Dental Stool Manuscript_v4 revised (accepted).pdf (118.02 kB)
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A dental stool with chest support reduces lower back muscle activation

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journal contribution
posted on 27.04.2016, 09:02 authored by Viet Tran, Reid Turner, Andrew MacFadden, Stephen M. Cornish, Dale EsligerDale Esliger, Kuni Komiyama, Philip D. Chilibeck
Activation of back musculature during work tasks leads to fatigue and potential injury. This is especially prevalent in dentists who perform much of their work from a seated position. We examined the use of an ergonomic dental stool with mid-sternum chest support for reducing lower back muscle activation. Electromyography of lower back extensors was assessed from 30 dental students for 20 s during three conditions in random order: (a) sitting upright at 90° of hip flexion on a standard stool, (b) leaning forward at 80° of hip flexion on a standard stool, and (c) leaning forward at 80° of hip flexion while sitting on an ergonomic stool. Muscular activity of the back extensors was reduced when using the ergonomic stool compared to the standard stool, by 33-50% (p < 0.01). This suggests a potential musculoskeletal benefit with use of a dental stool with mid-sternum chest support.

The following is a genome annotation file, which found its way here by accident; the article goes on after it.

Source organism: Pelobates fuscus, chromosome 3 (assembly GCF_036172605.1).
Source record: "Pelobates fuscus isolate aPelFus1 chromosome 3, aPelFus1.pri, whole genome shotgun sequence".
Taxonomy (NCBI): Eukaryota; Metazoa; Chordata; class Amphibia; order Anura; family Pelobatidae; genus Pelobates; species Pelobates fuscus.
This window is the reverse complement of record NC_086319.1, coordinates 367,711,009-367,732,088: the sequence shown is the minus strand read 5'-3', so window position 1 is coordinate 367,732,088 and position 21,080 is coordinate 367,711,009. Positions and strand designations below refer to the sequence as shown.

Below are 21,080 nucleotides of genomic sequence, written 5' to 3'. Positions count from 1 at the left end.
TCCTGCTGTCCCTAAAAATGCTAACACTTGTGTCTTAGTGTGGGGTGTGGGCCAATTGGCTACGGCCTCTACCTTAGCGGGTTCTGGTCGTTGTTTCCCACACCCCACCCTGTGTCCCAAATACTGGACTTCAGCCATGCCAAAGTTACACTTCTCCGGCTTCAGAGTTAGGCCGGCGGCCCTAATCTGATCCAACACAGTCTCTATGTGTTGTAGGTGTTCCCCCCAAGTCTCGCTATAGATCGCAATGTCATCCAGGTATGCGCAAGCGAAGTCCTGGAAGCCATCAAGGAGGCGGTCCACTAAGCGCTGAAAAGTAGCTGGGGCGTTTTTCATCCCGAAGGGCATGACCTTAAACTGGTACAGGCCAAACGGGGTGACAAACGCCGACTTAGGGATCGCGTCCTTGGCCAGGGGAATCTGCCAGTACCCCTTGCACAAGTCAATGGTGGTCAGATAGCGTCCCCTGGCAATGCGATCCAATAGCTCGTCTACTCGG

History

School

  • Sport, Exercise and Health Sciences

Published in

International journal of occupational safety and ergonomics : JOSE

Pages

1 - 4

Citation

TRAN, V. ... et al., 2016. A dental stool with chest support reduces lower back muscle activation. International Journal of Occupational Safety and Ergonomics (JOSE), 2,(3), pp. 301-304.

Publisher

Taylor & Francis (© Central Institute for Labour Protection)

Version

AM (Accepted Manuscript)

Publisher statement

This work is made available according to the conditions of the Creative Commons Attribution-NonCommercial-NoDerivatives 4.0 International (CC BY-NC-ND 4.0) licence. Full details of this licence are available at: https://creativecommons.org/licenses/by-nc-nd/4.0/

Publication date

2016-04-08

Notes

This is an Accepted Manuscript of an article published by Taylor & Francis in International Journal of Occupational Safety and Ergonomics on 08/04/2016, available online: http://dx.doi.org/10.1080/10803548.2016.1153223.

ISSN

1080-3548

eISSN

2376-9130

Language

en

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